(827 Posts In Total)

2019

2019-06-18 10:00 #

Ouch! An operating system written in Common Lisp. (via HN) #lisp

2019-06-18 09:58 #

Interesting thread on Reddit: Optimising Common Lisp. #lisp

2019-06-18 08:08 #

A really good read on Micro Frontends with a detailed application, available on Github. #js

2019-06-18 08:05 #

So, Amazon now offers two (free) versions of legacy Java: Amazon Corretto. (via Daniel Lemire)

2019-06-17 21:34 #

Presenting the Eshell. (via HN) #emacs

2019-06-17 21:18 #

TIL about the ash function. So, (defun square (n) (ash 1 (1- n))) is way simpler compared to:

(defun power (n m)
  (reduce #'* (loop for x below n collect m)))

(defun square (n)
  (power (- n 1) 2))

(Me playing with the CL track at https://exercism.io). #lisp

2019-06-17 21:17 #

LOL. Learn Shortcuts. Work Smarter.

2019-06-17 20:45 #

  Cigarettes After Sex, Cigarettes After Sex.

2019-06-17 19:45 #

Easier slideshows using Racket’s slideshow tool. #racket

2019-06-17 13:44 #

TIL about chemacs, an Emacs profile manager/switcher (à la IPython/jupyter). #emacs

2019-06-17 13:25 #

P-values are a practical success but a critical failure. Scientists the world over use them, but scarcely a statistician can be found to defend them. Bayesians in particular find them ridiculous, but even the modern frequentist has little time for them. – Stephen Senn, Two Cheers for P-values?

2019-06-17 10:59 #

Python is not built with math and statistics in mind, and this doesn’t work without using a package.

If you’re looking to move from R to Python, here are two interesting posts: Python is Weird (an unabashedly biased intro to Python for R users); Programming with Data: Python and Pandas. The first one, from which the above quotation is extracted, provides a side-by-side comparison of some of the features of each language. You might like or not, since R is a DSL and Python is not a good PL to compare. The second one is a complete tutorial on Pandas (including linear regression) in IPython notebooks. Besides, Chris Albon’s Technical Notes On Using Data Science & Artificial Intelligence To Fight For Something That Matters are also worth a look. #python

2019-06-17 07:46 #

If you are a professional writer – i.e., if someone else is getting paid to worry about how your words are formatted and printed – Emacs outshines all other editing software in approximately the same way that the noonday sun does the stars. It is not just bigger and brighter; it simply makes everything else vanish. – https://batsov.com/articles/2011/11/19/why-emacs/

2019-06-17 07:44 #

rga: Meet ripgrep with PDF full-search. (via HN)

2019-06-14 14:38 #

Quickdocs. Like Quicklisp, but for docs. #lisp

2019-06-14 13:12 #

Formatting floating point numbers. (via HN)

2019-06-13 21:16 #

Currently reading a review on Molecular Population Genetics. I have no idea what movie I can watch to occupy the rest of my evening and I’ll probably end up drinking on my couch, which is also my bed. Bad news from the stars…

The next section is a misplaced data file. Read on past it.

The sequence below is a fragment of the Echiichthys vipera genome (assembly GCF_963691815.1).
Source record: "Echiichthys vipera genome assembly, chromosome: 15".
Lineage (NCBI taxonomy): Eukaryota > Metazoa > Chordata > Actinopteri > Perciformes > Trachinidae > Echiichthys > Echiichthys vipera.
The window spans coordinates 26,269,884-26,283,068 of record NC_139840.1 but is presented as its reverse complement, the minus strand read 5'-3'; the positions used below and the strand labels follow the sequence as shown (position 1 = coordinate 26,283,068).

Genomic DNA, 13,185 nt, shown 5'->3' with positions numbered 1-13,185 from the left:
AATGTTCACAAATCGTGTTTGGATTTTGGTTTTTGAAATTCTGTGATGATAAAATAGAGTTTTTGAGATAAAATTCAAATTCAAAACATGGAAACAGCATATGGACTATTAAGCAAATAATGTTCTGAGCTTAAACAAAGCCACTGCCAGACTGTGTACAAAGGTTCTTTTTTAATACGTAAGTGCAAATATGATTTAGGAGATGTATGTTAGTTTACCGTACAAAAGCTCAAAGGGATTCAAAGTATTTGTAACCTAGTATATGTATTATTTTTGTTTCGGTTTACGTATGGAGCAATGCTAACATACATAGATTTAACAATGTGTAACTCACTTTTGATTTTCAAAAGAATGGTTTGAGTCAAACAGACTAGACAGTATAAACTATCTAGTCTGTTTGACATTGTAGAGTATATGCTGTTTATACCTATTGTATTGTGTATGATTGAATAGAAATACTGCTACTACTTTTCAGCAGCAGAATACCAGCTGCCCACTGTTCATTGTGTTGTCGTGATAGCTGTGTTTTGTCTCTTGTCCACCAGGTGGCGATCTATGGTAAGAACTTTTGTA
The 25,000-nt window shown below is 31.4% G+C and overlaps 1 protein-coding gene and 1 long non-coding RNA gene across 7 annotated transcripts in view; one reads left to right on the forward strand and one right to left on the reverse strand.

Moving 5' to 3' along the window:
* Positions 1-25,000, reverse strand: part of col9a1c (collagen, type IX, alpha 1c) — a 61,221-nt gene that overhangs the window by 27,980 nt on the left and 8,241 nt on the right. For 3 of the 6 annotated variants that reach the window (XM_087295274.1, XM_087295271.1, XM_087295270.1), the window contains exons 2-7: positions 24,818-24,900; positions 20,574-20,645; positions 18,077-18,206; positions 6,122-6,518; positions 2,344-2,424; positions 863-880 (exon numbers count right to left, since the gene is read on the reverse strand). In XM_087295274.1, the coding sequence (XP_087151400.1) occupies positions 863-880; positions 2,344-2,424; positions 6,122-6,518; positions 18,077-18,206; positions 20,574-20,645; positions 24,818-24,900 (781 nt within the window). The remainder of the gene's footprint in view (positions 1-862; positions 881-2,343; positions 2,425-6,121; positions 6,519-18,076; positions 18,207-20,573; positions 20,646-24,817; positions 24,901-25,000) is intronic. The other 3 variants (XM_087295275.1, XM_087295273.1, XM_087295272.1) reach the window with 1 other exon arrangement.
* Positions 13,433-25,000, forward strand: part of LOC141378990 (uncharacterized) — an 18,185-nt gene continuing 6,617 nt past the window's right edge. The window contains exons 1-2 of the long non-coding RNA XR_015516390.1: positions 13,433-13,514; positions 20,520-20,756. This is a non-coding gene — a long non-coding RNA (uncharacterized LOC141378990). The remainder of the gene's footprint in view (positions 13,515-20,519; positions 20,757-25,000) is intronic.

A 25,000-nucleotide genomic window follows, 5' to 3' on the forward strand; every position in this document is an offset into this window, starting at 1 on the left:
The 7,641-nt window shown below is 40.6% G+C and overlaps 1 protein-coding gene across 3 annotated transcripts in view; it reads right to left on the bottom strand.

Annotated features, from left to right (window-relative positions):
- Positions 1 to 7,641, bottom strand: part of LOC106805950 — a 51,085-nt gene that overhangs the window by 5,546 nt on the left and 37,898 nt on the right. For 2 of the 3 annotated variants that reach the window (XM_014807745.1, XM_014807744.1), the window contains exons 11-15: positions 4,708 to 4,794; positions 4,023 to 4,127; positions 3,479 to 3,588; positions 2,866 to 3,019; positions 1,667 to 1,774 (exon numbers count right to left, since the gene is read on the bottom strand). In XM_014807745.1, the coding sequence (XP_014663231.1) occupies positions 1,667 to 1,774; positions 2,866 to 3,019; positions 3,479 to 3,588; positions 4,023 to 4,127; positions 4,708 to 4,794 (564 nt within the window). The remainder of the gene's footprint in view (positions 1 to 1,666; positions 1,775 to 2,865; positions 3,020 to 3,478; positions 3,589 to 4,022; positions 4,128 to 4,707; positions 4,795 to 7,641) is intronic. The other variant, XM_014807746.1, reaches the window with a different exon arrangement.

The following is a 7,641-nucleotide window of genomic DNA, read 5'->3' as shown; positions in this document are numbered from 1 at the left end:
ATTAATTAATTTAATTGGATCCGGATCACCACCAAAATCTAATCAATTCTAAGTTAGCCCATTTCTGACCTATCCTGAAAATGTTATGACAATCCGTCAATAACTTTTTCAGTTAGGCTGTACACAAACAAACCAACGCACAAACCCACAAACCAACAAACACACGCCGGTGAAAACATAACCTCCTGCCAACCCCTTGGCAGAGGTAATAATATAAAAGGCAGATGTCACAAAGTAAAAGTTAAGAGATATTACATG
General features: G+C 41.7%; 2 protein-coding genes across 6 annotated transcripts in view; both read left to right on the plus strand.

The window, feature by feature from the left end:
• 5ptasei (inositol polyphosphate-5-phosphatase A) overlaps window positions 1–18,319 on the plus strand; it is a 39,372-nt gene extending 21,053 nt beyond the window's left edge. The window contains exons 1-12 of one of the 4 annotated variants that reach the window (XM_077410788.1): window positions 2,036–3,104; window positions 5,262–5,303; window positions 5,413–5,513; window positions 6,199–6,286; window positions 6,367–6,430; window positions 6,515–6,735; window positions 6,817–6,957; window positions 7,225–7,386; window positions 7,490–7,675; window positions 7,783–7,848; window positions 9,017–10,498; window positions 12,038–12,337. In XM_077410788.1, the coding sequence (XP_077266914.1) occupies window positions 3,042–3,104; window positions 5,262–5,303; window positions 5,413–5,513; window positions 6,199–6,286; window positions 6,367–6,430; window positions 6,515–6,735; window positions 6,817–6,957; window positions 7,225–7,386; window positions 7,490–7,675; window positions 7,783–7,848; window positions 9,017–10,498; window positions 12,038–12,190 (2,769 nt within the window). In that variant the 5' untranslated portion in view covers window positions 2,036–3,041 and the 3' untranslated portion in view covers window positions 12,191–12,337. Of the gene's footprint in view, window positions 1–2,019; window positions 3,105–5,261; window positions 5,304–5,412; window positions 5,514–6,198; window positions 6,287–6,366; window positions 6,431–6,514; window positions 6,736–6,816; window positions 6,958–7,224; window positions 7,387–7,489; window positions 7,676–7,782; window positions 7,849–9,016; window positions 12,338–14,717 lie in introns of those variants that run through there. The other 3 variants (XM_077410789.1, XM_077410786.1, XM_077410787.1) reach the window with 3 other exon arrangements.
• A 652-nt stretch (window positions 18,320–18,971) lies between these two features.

2019-06-13 21:07 #

  Alboran Trio, Near Gale.

2019-06-13 11:31 #

Cultures of programming: Understanding the history of programming through controversies and technical artifacts (PDF, 75 pp.). (via @Jose_A_Alonso)

2019-06-13 10:30 #

Significant Pattern Mining for Time Series. I really like such dynamic illustrations.

2019-06-13 10:27 #

Interactive Charts with D3.js. (via HN) #dataviz

2019-06-13 09:53 #

Introduction to Algorithms, by Thomas H. Cormen, Charles E. Leiserson, and Ronald L. Rivest.

2019-06-13 09:50 #

Always interesting to find some gems at QA websites:

Four years, 1400 views, and two dozen upvotes before a review on a site dedicated to code reviews points toward unreviewability as a prominent feature of the code. What hinders reviewability is, I think, the high level of cognitive load the code places on anyone reading it. – https://codereview.stackexchange.com/a/147918

2019-06-13 09:13 #

Computational Drawing Book. I find myself more and more interested in generative art, so this is a nice find. (via @mattesl) #dataviz

2019-06-13 09:02 #

One of the last person, with Dirk and Matt, I find interesting to follow given the recent evolution of the R language. I started with the R Inferno, by Patrick Burns, then discovered Norman’s books, in addition to the MASS book. That was all what I needed to get started. Now, this is illuminating:

R is rapidly devolving into two mutually unintelligible dialects, ordinary R and the Tidyverse. (…) It might be more acceptable if the Tidyverse were superior to ordinary R, but in my opinion it is not. It makes things more difficult for beginners. E.g. the Tidyverse has so many functions, some complex, that must be learned to do what are very simple operations in base R. Pipes, apparently meant to help beginners learn R, actually make it more difficult, I believe. And the Tidyverse is of questionable value for advanced users.

If you’re more versed into Julia these days, see also R vs. Julia. #rstats #python

2019-06-12 20:53 #

It’s raining again, and I’m done with the 800th micro-post by now.

2019-06-12 10:59 #

The Desktop Neo project looks super exciting. This is second time (see Introducing Mercury OS) I noticed some fresh new ideas re. OS core UIs.

2019-06-11 20:50 #

  Alboran Trio, Meltemi.

2019-06-11 20:45 #

Latest action movies watched: Siberia a few days ago (since everyone likes to talk about Keanu Reeves right now) – didn’t like it much; Agent 47, yesterday. Latest book read: Pactum Salis (Olivier Bourdeaut) – really great reading!